A bank account garnishment can be a financial nightmare for an unsuspecting account holder. Along with potentially losing all the funds held in the account you may also incur non-sufficient funds fees for outstanding checks or automatic withdrawals which hit your account after all of the funds have been removed as a result of garnishment. One way to stop a bank account garnishment is to file for bankruptcy protection.
Imagine that you walk into your bank tomorrow fully expecting to be able to withdraw $1,500 from your account to pay your rent and the teller informs you that your account has been “frozen”. After some inquiries, you are told that a creditor has obtained a court order to garnish your bank account and that despite the fact that you have well over $3,000 in your account you cannot withdraw so much as a penny. To make matters worse, you know that you have written checks totaling a few hundred dollars that have yet to clear your account. You are further informed that those checks will be sent back for non-sufficient funds. One of those checks was to pay your electric bill. Just to top everything off, your paycheck is set to be direct deposited tomorrow. You guess it – that will also be unavailable to you.
This story may sound familiar to you if you have gone through bank garnishment before. If you haven’t, but you have creditors that have taken you to court and obtained a judgment against you, it could happen to you. Bank garnishment is a legal method for a creditor to collect debt after it has obtained judgment against you. Although you (the debtor) are required to be notified when a creditor has obtained a garnishment order, the notice is sent after the garnishment has occurred. After all, if you knew the garnishment was coming, you would move your money to another account. Another concern is that your bank account can be garnished more than once if the creditor does not take enough from your account the first time around to satisfy the judgment.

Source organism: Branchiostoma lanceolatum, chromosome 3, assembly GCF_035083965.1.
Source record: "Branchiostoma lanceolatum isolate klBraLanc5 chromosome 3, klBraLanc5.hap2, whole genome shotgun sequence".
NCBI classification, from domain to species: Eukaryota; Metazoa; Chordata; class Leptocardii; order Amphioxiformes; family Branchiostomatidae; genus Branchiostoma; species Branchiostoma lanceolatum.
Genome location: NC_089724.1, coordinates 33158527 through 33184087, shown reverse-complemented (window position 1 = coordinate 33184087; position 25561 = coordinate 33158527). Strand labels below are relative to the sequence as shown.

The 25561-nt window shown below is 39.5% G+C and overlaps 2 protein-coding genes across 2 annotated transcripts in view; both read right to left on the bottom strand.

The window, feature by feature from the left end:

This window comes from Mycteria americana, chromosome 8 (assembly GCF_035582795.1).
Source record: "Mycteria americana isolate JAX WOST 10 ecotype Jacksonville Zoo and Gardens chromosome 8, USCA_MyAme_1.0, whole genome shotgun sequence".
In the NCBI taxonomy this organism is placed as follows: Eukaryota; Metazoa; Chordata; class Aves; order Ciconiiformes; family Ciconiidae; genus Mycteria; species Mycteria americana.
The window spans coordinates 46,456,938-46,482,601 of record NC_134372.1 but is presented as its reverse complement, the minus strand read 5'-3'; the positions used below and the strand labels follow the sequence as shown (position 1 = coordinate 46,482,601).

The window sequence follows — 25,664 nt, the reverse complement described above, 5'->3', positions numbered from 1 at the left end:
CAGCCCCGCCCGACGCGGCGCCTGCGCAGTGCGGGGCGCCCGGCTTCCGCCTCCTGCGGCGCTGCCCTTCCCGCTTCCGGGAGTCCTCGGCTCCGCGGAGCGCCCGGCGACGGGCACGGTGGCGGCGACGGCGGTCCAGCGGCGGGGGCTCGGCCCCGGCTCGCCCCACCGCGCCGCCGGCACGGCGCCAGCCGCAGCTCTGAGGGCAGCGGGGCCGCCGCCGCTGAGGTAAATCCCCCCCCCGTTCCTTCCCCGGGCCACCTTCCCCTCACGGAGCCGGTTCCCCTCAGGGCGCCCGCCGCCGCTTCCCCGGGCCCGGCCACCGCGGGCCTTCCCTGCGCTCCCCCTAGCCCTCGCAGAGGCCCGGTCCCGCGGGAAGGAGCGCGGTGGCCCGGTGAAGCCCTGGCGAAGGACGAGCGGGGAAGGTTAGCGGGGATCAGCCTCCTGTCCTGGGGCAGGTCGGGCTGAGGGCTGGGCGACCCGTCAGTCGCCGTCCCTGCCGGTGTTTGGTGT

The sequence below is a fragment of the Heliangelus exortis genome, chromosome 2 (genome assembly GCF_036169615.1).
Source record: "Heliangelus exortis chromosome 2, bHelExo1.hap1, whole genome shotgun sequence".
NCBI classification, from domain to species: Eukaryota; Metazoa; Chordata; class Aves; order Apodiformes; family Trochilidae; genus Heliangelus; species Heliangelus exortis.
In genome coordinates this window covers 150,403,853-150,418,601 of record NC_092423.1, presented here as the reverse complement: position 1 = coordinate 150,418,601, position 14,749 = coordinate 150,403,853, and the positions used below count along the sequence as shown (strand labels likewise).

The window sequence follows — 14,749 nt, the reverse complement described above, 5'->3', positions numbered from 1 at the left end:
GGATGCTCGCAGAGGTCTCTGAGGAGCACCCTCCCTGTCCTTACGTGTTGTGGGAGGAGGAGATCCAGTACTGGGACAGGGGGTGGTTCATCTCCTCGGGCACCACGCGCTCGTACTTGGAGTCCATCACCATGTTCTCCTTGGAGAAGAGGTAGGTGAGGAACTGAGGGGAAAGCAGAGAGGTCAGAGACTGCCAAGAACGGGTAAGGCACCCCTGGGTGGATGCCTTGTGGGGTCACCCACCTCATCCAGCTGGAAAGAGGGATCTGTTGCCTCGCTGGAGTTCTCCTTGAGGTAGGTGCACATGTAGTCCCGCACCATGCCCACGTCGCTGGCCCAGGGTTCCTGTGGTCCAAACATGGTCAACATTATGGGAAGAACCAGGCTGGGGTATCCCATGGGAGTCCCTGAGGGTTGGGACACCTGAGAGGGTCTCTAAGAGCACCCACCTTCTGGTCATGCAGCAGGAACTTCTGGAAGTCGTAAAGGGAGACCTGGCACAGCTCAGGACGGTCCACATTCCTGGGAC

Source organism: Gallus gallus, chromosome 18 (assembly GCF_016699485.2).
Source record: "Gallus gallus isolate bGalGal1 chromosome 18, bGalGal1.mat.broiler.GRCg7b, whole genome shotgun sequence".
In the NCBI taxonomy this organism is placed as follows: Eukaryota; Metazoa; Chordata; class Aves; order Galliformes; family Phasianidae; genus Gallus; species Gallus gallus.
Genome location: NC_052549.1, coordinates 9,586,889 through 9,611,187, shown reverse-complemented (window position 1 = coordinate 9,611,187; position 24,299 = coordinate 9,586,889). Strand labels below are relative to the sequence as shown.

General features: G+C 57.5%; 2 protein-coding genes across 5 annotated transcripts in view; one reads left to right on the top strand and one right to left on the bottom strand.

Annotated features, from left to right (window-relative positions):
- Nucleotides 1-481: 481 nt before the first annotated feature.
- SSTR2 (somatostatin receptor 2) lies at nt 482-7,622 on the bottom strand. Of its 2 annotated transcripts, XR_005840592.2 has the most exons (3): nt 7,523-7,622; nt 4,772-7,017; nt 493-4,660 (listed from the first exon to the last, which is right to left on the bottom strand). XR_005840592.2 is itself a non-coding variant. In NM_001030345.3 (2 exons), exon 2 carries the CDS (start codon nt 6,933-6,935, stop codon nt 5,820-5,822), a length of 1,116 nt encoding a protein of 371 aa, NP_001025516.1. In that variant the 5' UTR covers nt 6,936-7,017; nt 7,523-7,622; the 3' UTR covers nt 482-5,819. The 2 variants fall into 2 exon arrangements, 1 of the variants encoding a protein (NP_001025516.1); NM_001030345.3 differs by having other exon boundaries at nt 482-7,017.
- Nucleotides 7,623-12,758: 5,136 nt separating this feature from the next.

If your account has been garnished, or you fear it may be, bankruptcy will stop all garnishments. If you have contemplated filing for bankruptcy protection now is the time to consult with an experienced bankruptcy attorney and determine your options. As soon as your bankruptcy case is filed, an automatic stay (which is legal injunction) is automatically in place. No court order is necessary. The filing of the case operates automatically to stop all foreclosures, repossessions, garnishments and other creditor collection activities. The Bankruptcy Clerk’s office sends a notice to all of the creditors advising them of the filing. Your lawyer should send a specific notice by fax or email to the creditors who are garnishing or foreclosing so that they get the immediate notice that their collection actions have to immediately cease. This includes bank and wage garnishments. For a debtor who is already struggling financially, losing all the money they thought was safely held in a bank can be a devastating blow. However, once your bankruptcy case is filed, your bank account will be safe from creditors. Moreover, in most cases you will be able to discharge the judgment that led to the garnishment in the first place.
If you are concerned that your creditors may attempt to garnish your bank account, seek advice from an experienced bankruptcy attorney as soon as possible.